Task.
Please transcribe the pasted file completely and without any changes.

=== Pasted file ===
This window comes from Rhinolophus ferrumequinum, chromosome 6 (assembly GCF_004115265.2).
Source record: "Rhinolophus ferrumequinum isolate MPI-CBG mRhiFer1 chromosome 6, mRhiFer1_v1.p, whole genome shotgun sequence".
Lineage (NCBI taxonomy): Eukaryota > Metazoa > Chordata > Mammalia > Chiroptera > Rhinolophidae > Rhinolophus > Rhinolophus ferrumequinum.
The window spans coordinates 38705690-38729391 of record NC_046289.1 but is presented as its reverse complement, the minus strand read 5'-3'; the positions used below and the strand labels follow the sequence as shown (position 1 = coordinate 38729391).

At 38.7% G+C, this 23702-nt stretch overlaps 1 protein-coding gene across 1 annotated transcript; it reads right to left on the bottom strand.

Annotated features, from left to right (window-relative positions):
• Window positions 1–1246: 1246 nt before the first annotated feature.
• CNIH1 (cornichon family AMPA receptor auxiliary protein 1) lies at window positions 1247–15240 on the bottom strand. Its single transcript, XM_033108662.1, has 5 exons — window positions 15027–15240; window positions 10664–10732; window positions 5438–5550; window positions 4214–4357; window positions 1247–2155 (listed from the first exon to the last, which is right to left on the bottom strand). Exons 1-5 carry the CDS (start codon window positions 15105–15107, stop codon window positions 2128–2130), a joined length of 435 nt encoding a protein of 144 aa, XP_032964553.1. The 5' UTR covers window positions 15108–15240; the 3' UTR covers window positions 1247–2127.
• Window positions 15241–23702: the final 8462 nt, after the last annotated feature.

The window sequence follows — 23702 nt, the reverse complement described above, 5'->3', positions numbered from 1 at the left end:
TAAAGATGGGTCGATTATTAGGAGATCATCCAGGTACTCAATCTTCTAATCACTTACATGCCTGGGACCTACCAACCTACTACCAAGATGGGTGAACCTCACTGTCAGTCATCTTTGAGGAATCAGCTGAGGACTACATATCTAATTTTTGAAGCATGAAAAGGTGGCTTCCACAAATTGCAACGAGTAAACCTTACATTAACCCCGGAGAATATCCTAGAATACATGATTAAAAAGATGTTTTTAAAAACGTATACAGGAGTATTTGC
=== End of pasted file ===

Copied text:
This window comes from Rhinolophus ferrumequinum, chromosome 6 (assembly GCF_004115265.2).
Source record: "Rhinolophus ferrumequinum isolate MPI-CBG mRhiFer1 chromosome 6, mRhiFer1_v1.p, whole genome shotgun sequence".
Lineage (NCBI taxonomy): Eukaryota > Metazoa > Chordata > Mammalia > Chiroptera > Rhinolophidae > Rhinolophus > Rhinolophus ferrumequinum.
The window spans coordinates 38705690-38729391 of record NC_046289.1 but is presented as its reverse complement, the minus strand read 5'-3'; the positions used below and the strand labels follow the sequence as shown (position 1 = coordinate 38729391).

At 38.7% G+C, this 23702-nt stretch overlaps 1 protein-coding gene across 1 annotated transcript; it reads right to left on the bottom strand.

Annotated features, from left to right (window-relative positions):
• Window positions 1–1246: 1246 nt before the first annotated feature.
• CNIH1 (cornichon family AMPA receptor auxiliary protein 1) lies at window positions 1247–15240 on the bottom strand. Its single transcript, XM_033108662.1, has 5 exons — window positions 15027–15240; window positions 10664–10732; window positions 5438–5550; window positions 4214–4357; window positions 1247–2155 (listed from the first exon to the last, which is right to left on the bottom strand). Exons 1-5 carry the CDS (start codon window positions 15105–15107, stop codon window positions 2128–2130), a joined length of 435 nt encoding a protein of 144 aa, XP_032964553.1. The 5' UTR covers window positions 15108–15240; the 3' UTR covers window positions 1247–2127.
• Window positions 15241–23702: the final 8462 nt, after the last annotated feature.

The window sequence follows — 23702 nt, the reverse complement described above, 5'->3', positions numbered from 1 at the left end:
TAAAGATGGGTCGATTATTAGGAGATCATCCAGGTACTCAATCTTCTAATCACTTACATGCCTGGGACCTACCAACCTACTACCAAGATGGGTGAACCTCACTGTCAGTCATCTTTGAGGAATCAGCTGAGGACTACATATCTAATTTTTGAAGCATGAAAAGGTGGCTTCCACAAATTGCAACGAGTAAACCTTACATTAACCCCGGAGAATATCCTAGAATACATGATTAAAAAGATGTTTTTAAAAACGTATACAGGAGTATTTGC